When performing experiments on surface conductivity, a material supplier found DOE software provided answers quicker and more efficiently.
Conductive compounds such as plastic resins with carbon nanotube additives make it possible to combine static dissipation and electrostatic discharge (ESD) protection with the design freedom of injection molding. A significant challenge of implementing carbon nanotubes is that the injection molding conditions have a large effect on the resistivity of the finished product.
The RTP Co. (Winona, MN), which compounds custom engineered thermoplastics, recently used design of experiments (DOE) to determine which injection molding process conditions would optimize conductive properties for a particular material. DOE made it possible to explore the complete processing space and provided users with a formula to calculate the conditions that would deliver the required resistivity levels. “The predictive capabilities of DOE make it possible to fully explore the processing window in only 32 runs,” says Ned Bryant, senior product development engineer at RTP.
These structures also enable thin-wall molds to fill at lower temperatures. Nanotube compounds are ideally suited for wafer processing, disk-drive components, and cleanroom applications. They are beneficial in automotive applications needing static discharge protection, such as fuel system components. Other automotive uses are body attachments such as mirror housings, door handles, and fuel filler doors, as well as wheel covers, bumpers, fenders, and interior parts.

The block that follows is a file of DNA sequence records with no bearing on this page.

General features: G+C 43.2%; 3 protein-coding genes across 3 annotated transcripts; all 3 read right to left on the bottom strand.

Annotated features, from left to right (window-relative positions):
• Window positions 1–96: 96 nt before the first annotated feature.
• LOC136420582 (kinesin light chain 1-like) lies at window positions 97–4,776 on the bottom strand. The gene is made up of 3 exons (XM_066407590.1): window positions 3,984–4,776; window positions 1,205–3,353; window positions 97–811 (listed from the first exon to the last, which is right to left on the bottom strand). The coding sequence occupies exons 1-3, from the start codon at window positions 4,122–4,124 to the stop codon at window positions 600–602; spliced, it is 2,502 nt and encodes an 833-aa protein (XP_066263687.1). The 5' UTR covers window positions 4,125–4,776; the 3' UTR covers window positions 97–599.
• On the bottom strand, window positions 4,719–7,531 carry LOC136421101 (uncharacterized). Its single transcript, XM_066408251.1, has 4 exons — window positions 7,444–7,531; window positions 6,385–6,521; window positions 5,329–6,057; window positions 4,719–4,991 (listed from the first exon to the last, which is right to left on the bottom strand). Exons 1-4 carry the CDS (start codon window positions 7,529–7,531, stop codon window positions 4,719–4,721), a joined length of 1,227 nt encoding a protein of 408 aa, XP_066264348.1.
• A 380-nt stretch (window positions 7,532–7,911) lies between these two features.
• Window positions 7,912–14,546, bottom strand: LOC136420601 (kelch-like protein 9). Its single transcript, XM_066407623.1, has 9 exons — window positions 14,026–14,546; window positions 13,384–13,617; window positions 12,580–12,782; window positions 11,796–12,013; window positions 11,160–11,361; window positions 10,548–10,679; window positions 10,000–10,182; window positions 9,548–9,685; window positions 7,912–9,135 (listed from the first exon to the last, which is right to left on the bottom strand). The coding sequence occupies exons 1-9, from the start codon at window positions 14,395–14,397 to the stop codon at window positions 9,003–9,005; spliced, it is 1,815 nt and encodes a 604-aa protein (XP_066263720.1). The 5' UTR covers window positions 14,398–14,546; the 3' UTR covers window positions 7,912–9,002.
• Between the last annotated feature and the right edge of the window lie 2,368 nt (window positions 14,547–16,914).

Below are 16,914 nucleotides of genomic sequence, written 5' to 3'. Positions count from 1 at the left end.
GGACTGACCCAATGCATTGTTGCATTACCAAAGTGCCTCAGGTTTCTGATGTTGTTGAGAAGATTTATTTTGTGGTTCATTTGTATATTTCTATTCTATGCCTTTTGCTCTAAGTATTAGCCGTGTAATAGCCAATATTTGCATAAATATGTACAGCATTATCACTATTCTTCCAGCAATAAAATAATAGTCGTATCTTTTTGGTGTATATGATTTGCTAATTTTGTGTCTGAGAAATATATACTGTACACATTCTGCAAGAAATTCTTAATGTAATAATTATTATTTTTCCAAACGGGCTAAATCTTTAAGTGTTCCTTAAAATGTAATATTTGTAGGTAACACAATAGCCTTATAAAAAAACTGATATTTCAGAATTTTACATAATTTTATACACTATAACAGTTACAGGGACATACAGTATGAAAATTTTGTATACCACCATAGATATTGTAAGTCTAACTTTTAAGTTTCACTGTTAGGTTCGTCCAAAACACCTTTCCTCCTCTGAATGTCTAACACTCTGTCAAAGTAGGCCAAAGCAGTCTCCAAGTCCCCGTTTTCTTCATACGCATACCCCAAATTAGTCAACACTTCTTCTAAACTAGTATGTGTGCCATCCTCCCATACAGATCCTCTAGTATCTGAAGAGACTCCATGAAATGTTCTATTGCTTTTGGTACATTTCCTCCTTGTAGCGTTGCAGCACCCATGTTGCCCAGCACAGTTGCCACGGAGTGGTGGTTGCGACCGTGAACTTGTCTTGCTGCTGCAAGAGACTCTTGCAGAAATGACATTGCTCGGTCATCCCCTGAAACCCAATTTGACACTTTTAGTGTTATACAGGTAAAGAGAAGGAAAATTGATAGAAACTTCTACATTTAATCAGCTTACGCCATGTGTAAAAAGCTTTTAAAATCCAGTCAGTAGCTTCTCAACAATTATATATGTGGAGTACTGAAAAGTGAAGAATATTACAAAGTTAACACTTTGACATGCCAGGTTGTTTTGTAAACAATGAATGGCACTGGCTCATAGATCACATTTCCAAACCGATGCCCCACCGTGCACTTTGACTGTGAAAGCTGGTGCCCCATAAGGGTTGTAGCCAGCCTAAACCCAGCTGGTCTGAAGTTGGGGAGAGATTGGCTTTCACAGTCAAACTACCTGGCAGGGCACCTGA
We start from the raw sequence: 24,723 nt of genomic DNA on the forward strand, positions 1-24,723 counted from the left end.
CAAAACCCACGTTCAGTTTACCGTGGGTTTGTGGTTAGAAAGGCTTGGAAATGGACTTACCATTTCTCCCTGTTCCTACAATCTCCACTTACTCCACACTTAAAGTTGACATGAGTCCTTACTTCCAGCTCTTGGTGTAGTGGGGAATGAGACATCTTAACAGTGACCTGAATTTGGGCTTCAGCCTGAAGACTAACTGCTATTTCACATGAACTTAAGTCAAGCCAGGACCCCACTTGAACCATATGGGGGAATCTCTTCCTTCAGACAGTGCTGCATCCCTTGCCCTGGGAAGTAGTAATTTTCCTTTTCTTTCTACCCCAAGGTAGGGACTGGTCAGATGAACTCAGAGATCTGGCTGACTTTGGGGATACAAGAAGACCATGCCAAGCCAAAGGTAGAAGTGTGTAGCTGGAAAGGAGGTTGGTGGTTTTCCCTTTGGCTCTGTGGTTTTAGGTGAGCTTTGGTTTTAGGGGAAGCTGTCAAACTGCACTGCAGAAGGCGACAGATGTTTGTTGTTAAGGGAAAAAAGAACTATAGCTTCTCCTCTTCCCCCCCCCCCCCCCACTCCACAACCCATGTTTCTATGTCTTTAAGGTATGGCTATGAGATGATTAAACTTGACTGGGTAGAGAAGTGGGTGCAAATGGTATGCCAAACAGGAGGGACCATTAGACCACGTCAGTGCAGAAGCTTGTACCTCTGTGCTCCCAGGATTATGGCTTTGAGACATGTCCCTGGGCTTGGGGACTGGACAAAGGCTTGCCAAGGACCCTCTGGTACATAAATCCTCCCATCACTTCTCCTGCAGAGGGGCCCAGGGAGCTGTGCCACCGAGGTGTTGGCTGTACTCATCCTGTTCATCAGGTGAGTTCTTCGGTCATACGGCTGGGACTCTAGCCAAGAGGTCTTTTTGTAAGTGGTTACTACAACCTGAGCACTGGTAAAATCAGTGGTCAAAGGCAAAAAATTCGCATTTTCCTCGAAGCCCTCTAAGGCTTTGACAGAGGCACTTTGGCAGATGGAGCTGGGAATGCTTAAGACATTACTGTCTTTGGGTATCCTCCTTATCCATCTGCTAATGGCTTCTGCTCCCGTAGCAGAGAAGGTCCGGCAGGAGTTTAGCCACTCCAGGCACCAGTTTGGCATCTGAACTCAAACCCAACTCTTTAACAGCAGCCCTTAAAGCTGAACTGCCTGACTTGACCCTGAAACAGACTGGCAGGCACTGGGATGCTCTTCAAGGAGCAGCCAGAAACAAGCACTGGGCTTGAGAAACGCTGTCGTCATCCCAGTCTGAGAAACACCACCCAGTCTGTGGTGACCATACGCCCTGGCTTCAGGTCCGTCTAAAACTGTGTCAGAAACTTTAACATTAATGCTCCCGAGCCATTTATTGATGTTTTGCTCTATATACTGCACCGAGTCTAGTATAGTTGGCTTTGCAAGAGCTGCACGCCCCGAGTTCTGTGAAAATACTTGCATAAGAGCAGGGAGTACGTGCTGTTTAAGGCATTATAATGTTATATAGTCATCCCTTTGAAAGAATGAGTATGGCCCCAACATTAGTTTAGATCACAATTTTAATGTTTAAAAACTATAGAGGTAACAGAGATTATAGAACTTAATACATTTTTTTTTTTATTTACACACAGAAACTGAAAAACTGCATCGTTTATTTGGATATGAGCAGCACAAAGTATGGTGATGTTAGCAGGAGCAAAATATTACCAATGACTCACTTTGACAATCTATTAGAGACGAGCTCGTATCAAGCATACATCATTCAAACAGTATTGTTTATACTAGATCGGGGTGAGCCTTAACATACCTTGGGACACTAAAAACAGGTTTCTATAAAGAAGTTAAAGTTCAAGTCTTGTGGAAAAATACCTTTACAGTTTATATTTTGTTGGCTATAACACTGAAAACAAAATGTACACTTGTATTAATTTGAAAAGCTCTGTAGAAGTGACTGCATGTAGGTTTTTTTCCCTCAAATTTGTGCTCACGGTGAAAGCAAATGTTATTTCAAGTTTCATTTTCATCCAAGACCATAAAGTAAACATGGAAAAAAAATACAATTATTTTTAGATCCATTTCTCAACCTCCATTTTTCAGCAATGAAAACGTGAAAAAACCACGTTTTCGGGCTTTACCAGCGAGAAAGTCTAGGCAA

Although the surface conductivity of finished carbon nanotube components is highly dependent on the processing conditions, molders often don’t have the time to run the many experiments normally needed to optimize surface conductivity. When RTP’s customers asked for guidance in this area, previously the compounder performed a series of experiments for customers that typically involved varying one factor at a time in order to evaluate its effect on conductivity. These experiments provided answers to limited questions such as, “What is the effect of mold temperature on surface conductivity with all other conditions held constant?”
The assumption was being made that mold temperature did not interact with any other variables, but these experiments did not determine whether or not this was actually true. These experiments were useful in solving limited questions in isolation. However, they did not address other important issues such as, “What are the best material processing conditions that will deliver the desired level of surface conductivity in the finished product?”
DOE software makes it easier, faster, better
More recently, RTP had begun using DOE to map out the complete processing space in order to enable processors to optimize molding conditions while taking into account second-order effects. DOE provides a solid estimate of the value of independent variables in every possible combination by varying the values of all the factors in parallel. This approach determines not just the main effects of each factor, but also the interactions between the factors. DOE also requires far fewer experimental runs than the traditional one-factor-at-a-time approach and makes it possible to identify the optimal values for all factors in combination.
“The statistical knowledge required to perform DOE from scratch can be an obstacle to its use,” says Bryant. “I save a considerable amount of time and aggravation by using Design-Expert software [from Stat-Ease Inc., Minneapolis, MN] to design and analyze the results of experiments. Design-Expert is easy to use yet can perform many different types of experiments. Matching the right experimental method to the problem at hand helps increase accuracy while reducing the number of required experimental runs.”